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The bilge of a ship is an area below the waterline where both sides of the boat connect near the keel. According to the Merriam-Webster dictionary, this word dates all the way back to the early 1500s.
The bilge water is stored here, which accumulates in a variety of ways and consists of water that hasn't drained off the deck or through a thru hull, it'll end up in the bilge.
It's very common, just about every vessel will have bilge water. What exactly is in that water will depend on the ship, but it can contain any mixture of water, chemicals, detergents, solvents, oils, and even urine. Historically, people would use buckets to empty out the bilge water, but these days we're more fortunate to have access to electric bilge pumps that'll do the job for you.
In large commercial vessels, there may be a bilge alarm that will sound when too much water has accumulated. Disposal of bilge water will vary depending on local laws and regulations, along with what specifically it contains, depending on the functions of the particular vessel.
For small personal recreational vessels, you generally don't have to worry about overly contaminated bilge water that we described above. Even Kayaks can have bilge pumps to help keep them from becoming too filled with water and leading to an uncomfortable, and potentially dangerous ride.
Installing a Bilge Pump
Like a handful of other boat upgrades and maintenance opportunities, installing or replacing an electric bilge pump is certainly something that you can do yourself. You'll want to use the correct type of pump for starters, one that is designed for bilge water. These types of pumps are designed in a way that won't produce sparks, which can be very dangerous when you're dealing with potentially flammable materials.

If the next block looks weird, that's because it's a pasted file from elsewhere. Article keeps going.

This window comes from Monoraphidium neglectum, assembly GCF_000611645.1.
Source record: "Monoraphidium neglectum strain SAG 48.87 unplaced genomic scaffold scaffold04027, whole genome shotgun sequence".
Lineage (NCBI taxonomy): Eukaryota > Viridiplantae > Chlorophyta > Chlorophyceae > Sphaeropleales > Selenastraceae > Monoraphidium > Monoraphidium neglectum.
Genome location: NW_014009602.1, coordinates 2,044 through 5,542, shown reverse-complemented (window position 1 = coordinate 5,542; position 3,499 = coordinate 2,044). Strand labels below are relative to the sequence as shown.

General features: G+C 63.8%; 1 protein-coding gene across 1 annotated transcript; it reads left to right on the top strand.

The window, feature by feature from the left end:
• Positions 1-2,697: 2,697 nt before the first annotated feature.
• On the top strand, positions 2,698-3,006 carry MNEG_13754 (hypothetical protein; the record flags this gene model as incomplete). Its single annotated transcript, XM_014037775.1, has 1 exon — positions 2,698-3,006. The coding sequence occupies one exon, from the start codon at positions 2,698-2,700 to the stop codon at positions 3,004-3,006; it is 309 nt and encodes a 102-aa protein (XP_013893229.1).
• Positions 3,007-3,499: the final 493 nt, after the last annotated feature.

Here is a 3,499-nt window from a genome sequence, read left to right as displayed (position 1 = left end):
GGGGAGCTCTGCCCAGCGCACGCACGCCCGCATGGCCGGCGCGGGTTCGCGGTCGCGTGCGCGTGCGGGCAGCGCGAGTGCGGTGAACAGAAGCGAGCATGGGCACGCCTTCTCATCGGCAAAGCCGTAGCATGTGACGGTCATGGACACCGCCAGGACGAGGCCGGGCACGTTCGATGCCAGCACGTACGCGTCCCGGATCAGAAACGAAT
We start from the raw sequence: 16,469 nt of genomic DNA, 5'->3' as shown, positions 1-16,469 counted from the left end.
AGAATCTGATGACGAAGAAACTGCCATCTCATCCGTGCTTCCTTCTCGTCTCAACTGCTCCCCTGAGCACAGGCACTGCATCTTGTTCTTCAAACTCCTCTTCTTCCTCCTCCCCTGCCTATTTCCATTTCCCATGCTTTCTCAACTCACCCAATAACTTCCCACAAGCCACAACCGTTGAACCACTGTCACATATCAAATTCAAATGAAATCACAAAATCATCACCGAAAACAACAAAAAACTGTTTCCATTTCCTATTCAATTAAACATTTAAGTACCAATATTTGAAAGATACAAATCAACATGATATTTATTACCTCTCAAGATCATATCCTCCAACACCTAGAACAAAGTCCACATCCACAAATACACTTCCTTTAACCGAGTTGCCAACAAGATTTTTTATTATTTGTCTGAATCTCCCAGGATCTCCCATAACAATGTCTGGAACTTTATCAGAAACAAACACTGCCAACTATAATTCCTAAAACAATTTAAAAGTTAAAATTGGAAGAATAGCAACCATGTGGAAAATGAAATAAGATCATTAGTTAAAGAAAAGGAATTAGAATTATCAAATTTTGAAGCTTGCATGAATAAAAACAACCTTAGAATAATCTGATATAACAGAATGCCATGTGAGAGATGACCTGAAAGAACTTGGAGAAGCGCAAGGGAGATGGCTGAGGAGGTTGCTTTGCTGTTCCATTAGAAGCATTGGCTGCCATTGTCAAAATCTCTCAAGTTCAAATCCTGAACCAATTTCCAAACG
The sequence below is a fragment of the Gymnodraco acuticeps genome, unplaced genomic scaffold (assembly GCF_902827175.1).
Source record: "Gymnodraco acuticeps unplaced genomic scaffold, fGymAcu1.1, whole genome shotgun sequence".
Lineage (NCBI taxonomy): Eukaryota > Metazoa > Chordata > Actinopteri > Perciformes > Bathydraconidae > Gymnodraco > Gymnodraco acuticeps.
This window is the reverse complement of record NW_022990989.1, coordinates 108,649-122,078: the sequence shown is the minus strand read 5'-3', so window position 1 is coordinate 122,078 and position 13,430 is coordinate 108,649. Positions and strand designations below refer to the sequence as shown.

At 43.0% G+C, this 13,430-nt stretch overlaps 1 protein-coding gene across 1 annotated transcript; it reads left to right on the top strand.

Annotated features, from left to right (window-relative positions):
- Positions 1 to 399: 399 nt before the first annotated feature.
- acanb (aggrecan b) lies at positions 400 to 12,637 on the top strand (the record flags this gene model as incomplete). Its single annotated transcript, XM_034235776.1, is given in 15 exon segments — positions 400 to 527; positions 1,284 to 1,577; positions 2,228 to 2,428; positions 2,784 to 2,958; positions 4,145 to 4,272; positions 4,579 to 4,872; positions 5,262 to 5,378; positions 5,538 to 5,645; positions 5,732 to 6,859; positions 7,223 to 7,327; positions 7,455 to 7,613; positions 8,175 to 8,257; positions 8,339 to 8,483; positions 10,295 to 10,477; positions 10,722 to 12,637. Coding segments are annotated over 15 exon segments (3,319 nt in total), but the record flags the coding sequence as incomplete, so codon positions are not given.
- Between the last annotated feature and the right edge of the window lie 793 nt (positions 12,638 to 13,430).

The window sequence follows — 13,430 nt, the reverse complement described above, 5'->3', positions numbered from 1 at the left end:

You'll want to secure the pump in place, either using a mount or an epoxy, depending on the model and the specific place you're putting it. If you're replacing an existing pump, it's not a bad idea to look for something similar to go in it's place.
Once in place, the overall circuit of this unit is quite simple. The pump itself connects to a battery, and a foot switch to turn it on and off, and a three way switch, depending on the model, where you can override the "off" of the foot switch.
You'll want to place the discharge fitting above the water line, otherwise you can create a never-ending cycle of water pumping that will eventually kill your battery. Some people will install one smaller pump to deal with lesser amounts of bilge, and also have a much more powerful pump mounted a bit higher up for when things are getting serious. The levels of extra precaution you take should depend on your boat, the conditions, and what you're willing to invest.
Staying on Top of Things
It's always a good idea to practice proper boat maintenance techniques, and to replace failing parts as soon as possible. Due to the low costs of bilge pumps, and how important they can be, especially in an emergency, it's really not a bad idea to stay on top of this.
Chances are that you can install it yourself or with the help of a friend, and if you're going to go through that effort to save the installation costs, we definitely recommend opting for a higher-end model than some of the ultra-cheap ones that are out there. You don't want to have to keep replacing it all the time, it's the time of thing where it is very worthwhile to buy quality the first time.
Please take your time to browse the bilge pumps for sale on Boat Supply, and if you can't find what you're looking for, just let us know and we'll do our best to point you in the right direction.